XVI INQUA Congress
Paper No. 87-5
Presentation Time: 1:30 PM-4:30 PM


FEATHERS, James K., Department of Anthropology, Univ of Washington, Box 353100, Seattle, WA 98195-3100, jimf@u.washington.edu and HILL, Christopher L., Department of Anthropology, Boise State Univ, 1910 University Drive, Boise, ID 83725-1950, chill2@boisestate.edu

Stratigraphic sequences related to glacial Lake Great Falls are exposed along the Missouri River valley. They help to determine the timing and extent of continental glaciation on the Great Plains of North America. Near Holter Lake, Montana, laminated silts of glacial Lake Great Falls are buried by sands. An infrared-stimulated luminescence (IRSL) age of 13.2±0.9 ka was obtained for the lake silts (sample UW355). Anomalous fading, or loss of thermally stable signal through time, is evident. Thus, this age can only be taken as a minimum; correction for fading provides an age with a large standard deviation (35.4±18.3 ka). Optically-stimulated luminescence (OSL), using the single aliquot SAR method, gave an age of 17.1±1.4 ka for the lake silts. Multi-aliquot OSL analysis gave an age of 14.7±1.1 ka for the overlying sand (sample UW356), while single aliquot analysis gave an age of 13.1±0.5 ka. Based on these measurements, a Late Wisconsinan (oxygen isotope stage 2) assignment does not seem unreasonable for the Holter Lake sequence. A stratigraphic sequence near Hower Coulee, Montana, contains fluvial gravels and sands that are buried by silts (the “lower lake”) of glacial Lake Great Falls. The lower lake silts lie below till of the Laurentide Ice Sheet (LIS). The till is overlain by a set of deposits collectively referred to as the “upper lake.” Luminescence measurements of the lower lake suggest the sediments were deposited during the early part of oxygen isotope stage 2. Single-aliquot OSL ages range from 24.6±4.39 ka (UW469) to 14.5±2.03 ka (UW468), while multi-aliquot IRSL ages after correction for fading range from 24.7±6.78 ka (UW468) to 17.6±2.24 ka (UW469). There are two ages on sandy and silty lithofacies of the upper lake sequence, using the single-grain leading edge technique: 10.5±3.33 ka (UW454) and 14.3±3.66 ka (UW467). These ages imply that the deposits of the upper lake sequence likely date to the last part of oxygen isotope stage 2. Sediments of glacial Lake Great Falls were deposited in a lake formed when the Missouri River was blocked by a lobe of the LIS. Direct dating of sediments using luminescence measurements appears to support a late Wisconsin age for these stratigraphic sequences. This implies that a lobe of the LIS advanced into northern Montana and reached the present-day location of the Missouri Valley during oxygen isotope 2.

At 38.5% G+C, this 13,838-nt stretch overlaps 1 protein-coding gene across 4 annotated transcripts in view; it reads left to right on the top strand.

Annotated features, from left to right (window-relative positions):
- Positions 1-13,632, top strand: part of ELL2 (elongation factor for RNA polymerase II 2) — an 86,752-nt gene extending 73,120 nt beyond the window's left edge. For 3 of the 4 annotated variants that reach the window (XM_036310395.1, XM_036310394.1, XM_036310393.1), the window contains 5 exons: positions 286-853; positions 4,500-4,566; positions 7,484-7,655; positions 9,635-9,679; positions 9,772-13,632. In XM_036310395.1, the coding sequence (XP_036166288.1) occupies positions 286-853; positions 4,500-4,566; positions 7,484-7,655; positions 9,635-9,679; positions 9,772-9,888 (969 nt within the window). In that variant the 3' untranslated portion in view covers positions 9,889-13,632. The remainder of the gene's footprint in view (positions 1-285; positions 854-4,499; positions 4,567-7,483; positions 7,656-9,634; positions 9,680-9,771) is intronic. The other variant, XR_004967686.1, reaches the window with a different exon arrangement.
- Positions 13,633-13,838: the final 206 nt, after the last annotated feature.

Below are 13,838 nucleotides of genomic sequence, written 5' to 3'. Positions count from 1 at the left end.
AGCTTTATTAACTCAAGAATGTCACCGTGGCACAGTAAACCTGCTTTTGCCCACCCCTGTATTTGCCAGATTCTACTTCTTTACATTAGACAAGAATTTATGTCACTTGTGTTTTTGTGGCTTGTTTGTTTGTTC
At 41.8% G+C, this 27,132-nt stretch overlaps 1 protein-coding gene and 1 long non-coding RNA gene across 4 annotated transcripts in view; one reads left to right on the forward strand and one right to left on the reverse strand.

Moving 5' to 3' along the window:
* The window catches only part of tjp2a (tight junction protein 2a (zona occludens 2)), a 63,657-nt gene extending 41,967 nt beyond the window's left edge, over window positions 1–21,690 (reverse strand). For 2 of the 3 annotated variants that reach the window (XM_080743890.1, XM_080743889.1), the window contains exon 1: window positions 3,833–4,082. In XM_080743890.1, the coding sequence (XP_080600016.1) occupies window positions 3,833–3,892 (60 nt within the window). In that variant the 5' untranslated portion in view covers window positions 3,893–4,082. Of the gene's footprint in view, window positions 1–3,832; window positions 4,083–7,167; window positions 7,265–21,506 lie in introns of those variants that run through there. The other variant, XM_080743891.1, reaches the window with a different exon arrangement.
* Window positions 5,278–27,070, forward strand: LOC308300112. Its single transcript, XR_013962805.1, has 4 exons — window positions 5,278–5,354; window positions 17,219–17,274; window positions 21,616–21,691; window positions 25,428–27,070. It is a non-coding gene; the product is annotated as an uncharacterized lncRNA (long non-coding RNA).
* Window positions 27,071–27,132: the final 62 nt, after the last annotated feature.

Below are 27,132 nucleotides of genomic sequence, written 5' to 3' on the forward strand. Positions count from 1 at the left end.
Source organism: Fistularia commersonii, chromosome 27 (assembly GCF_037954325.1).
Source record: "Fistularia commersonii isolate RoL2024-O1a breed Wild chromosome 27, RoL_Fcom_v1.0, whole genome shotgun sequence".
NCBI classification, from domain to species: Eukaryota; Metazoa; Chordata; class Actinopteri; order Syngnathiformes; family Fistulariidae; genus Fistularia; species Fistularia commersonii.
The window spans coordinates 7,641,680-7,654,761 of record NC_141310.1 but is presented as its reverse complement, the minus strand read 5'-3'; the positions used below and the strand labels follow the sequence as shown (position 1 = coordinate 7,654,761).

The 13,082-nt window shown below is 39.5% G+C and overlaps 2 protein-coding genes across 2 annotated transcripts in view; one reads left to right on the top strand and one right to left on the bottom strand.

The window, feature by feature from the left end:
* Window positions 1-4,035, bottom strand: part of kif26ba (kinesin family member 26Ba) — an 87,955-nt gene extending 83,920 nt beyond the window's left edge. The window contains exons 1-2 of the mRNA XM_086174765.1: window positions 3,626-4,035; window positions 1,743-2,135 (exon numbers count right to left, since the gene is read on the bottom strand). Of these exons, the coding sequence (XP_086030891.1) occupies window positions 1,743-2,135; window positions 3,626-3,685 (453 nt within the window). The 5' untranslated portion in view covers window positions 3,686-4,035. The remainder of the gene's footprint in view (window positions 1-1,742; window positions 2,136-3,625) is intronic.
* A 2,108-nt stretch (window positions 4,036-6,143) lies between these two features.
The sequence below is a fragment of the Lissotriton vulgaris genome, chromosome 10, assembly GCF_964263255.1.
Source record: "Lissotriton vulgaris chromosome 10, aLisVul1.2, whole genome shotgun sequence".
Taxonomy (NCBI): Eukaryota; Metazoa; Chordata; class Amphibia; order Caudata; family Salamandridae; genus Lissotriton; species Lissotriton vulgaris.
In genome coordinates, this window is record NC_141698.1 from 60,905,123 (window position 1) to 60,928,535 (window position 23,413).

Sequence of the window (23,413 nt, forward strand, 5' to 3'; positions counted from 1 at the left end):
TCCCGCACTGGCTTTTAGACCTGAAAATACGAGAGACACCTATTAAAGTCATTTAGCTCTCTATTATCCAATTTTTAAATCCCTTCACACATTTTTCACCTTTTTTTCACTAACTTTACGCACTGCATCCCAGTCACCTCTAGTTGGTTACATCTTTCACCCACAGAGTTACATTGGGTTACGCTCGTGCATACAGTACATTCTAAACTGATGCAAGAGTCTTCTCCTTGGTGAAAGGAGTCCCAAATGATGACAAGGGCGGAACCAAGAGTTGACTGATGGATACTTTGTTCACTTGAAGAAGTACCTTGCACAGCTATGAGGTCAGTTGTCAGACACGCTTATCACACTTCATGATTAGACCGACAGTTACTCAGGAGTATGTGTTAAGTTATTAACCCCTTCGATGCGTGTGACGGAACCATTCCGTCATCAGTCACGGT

XVI INQUA Congress
General Information for this Meeting
Session No. 87--Booth# 5
Stratigraphy and Geochronology (Posters)
Reno Hilton Resort and Conference Center: Pavilion
1:30 PM-4:30 PM, Wednesday, July 30, 2003

Geological Society of America Abstracts with Programs, , p. 228

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